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Kevin O’Leary: 10 Rules of Success to Pick ETFs

This article was originally published on ETFTrends.com.

Businessman, author and TV personality Kevin O'Leary is no stranger to ETFs with his O'Shares ETF Investments that incorporate his investment philosophies.

In a video with snippets compiled by YouTuber Evan Carmichael, O'Leary outlined 10 rules for success that can be applied to picking ETFs.

1. You Have to Sacrifice A Lot

Though it might be easy to simply follow the advice of a financial advisor or a hot tip from a friend or colleague, the best investments can come from an investor doing his or her own market research.  It's easy for an investor to get caught up in the ebbs and flows of life, which limits time to do things, such as looking up an ETF's expense ratio, fund focus, performance, or chart analysis.  However, sacrificing time for other things to do market research can help an investor unearth their own investment ideas and discover trends that market leaders have not been quick to recognize.

2. Trust Your Gut

An investor can look at all the stocks held in an ETF's basket with all the fundamental and technical analysis showing that it's a solid investment.  However, there could a be a lingering notion that prevents the investor from actually pulling the trigger--his or her own intuition--it might be the most often overlooked indicator and investors should take their intuition into account even if their analysis tells them otherwise.

3. Have Diversification

ETFs offer the luxury of investing in a basket of stocks rather than shares of one particular stock, but even concentrating on one particular ETF that zeroes in on one specific market sector could open up an investor's portfolio to unmitigated risk.  Diversifying an ETF portfolio with concentrations from various sectors could help alleviate any unforeseen market disruptions in one particular sector.

Related: Why Investors Should Diversify with a Real Asset ETF

4. Have a Backup Plan

If an investor is looking to own one particular ETF, such as the SPDR 500 ETF (SPY)  and the entry price is not to his or her liking, especially during a high volatility market, it's easy to simply wait, but this could lead to missing out on future profits should prices continue to rise. Even if market prices settle, the entry price might still not be attractive, so it's best to have a backup plan.  For example, rather than wait for the right entry price of SPY, an investor can also look at another ETF that tracks the S&P 500, such as the  Vanguard S&P 500 ETF (VOO) as a backup plan. Other backup options include using an inverse or bear ETF as a hedge to a bullish purchase going in the unintended direction.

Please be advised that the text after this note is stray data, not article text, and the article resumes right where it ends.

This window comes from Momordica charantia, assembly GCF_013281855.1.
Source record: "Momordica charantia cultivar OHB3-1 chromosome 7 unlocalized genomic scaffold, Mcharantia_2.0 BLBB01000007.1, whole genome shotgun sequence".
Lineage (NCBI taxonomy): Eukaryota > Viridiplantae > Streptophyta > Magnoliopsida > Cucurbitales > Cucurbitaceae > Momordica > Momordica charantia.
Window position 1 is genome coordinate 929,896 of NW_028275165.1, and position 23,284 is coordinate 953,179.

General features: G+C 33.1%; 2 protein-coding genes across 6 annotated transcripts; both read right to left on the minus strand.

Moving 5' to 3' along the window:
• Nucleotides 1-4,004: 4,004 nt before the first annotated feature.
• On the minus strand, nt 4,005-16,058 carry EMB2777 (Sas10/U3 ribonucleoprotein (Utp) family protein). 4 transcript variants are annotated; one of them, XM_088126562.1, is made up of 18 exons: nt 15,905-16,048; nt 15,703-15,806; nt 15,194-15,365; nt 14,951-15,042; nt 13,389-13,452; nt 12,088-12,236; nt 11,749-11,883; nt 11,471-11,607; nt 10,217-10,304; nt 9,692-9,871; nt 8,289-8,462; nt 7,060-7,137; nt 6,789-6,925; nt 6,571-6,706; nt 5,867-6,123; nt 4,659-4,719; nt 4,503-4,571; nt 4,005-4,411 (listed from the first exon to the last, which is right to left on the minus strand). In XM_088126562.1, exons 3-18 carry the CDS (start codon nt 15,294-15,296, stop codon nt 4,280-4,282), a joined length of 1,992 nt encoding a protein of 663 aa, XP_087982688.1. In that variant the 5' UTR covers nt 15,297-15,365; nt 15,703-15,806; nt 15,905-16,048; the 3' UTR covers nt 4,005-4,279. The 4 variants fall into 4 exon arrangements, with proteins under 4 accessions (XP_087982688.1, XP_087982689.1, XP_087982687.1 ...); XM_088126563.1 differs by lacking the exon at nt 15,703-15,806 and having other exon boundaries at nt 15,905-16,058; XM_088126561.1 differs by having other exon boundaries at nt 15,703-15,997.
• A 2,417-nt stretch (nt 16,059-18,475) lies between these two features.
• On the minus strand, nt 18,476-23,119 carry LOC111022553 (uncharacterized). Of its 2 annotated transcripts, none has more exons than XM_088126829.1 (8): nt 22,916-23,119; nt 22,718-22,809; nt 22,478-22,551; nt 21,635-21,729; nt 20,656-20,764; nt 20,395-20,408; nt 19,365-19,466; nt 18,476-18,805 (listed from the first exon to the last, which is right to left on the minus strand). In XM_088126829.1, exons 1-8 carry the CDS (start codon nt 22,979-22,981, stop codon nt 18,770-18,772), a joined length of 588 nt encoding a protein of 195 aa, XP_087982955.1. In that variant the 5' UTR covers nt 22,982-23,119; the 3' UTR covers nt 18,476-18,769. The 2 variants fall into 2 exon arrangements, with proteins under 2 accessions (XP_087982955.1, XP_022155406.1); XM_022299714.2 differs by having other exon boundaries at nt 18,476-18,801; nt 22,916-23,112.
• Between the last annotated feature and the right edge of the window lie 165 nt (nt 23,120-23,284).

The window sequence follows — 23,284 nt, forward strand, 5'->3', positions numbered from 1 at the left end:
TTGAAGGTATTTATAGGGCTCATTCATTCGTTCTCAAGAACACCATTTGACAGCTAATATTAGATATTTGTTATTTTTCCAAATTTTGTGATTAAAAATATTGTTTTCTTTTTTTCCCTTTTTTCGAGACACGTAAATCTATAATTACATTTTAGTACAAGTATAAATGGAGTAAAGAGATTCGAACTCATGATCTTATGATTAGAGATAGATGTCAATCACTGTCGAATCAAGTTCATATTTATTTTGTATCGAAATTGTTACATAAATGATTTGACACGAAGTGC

5. Be a Leader

The old market adage of the "trend is your friend" is hard to dismiss, particularly when there's a flock of investors vying for the same hot ETF. This buying frenzy could fuel an inflated price that misaligns with the true market value of a security, which could quickly lead to ETF buyer's remorse.  Instead, rather than hopping on the bandwagon, an investor could take the lead and explore other uncharted markets that could also derive profitable ETF investments.

6. Admit Your Weakness

Holding on to losing investments can have ramifications to an investor's pride aside from the balance in his or her portfolio.  If an ETF investment idea goes awry, sometimes it's better to cut losses short than to continue riding a losing investment into the ground.  As such, investors on the losing end of an investment should know when to swallow their pride and admit their mistakes.

7. Buy Stocks with Dividends

While profitable ETF investments can certainly be had without dividends, it's difficult to deny the attractiveness of those that promise guaranteed money back on an investment.  As such, an investor can include ETFs that focus on securities that offer dividend payments, such as the Vanguard Total Stock Market ETF (VTI) , Vanguard Dividend Appreciation ETF (NYSEArca; VYG) or Vanguard High Dividend Yield ETF (VYM) .

8. Differentiate Between Family, Friends and Money

Friends and family may offer their investment advice, but it's best  for an investor to keep his or her ETF investment capital in check and do their own market research before relying on somebody else's tip.  This way, relationships won't be sullied due to an investment experiencing a massive downturn.

9. Get Outside of North America

In certain countries outside of North America, emerging markets are outpacing the growth of economic superpowers. As such, an investor should look into ETF investment opportunities that exist in other parts of the world, such as through the Vanguard FTSE Emerging Markets ETF (VWO) ,  iShares Core MSCI Emerging Markets ETF (IEMG) or the  iShares MSCI Emerging Markets ETF (EEM) .

Related: Tilt Toward Trending Emerging Markets Idea

10. Go With Simple Ideas

Legendary value investor Warren Buffett advises investors to "Never invest in a business you cannot understand." It's simple advice and a plea to stick to simple ideas based on an individual investor's own knowledge base.  If an investor is privy to the market fluctuations of real estate, but dismisses homebuilder ETFs in lieu of purchasing cryptocurrency ETFs, but does not understand the business model for cryptocurrencies, he or she may be setting themselves up for failure.  If an investor does not want to take the time to understand the core business of the stocks found in a focused ETF through research, it might be best to invest in industries they already know.

For more ETF investment trends, click here.

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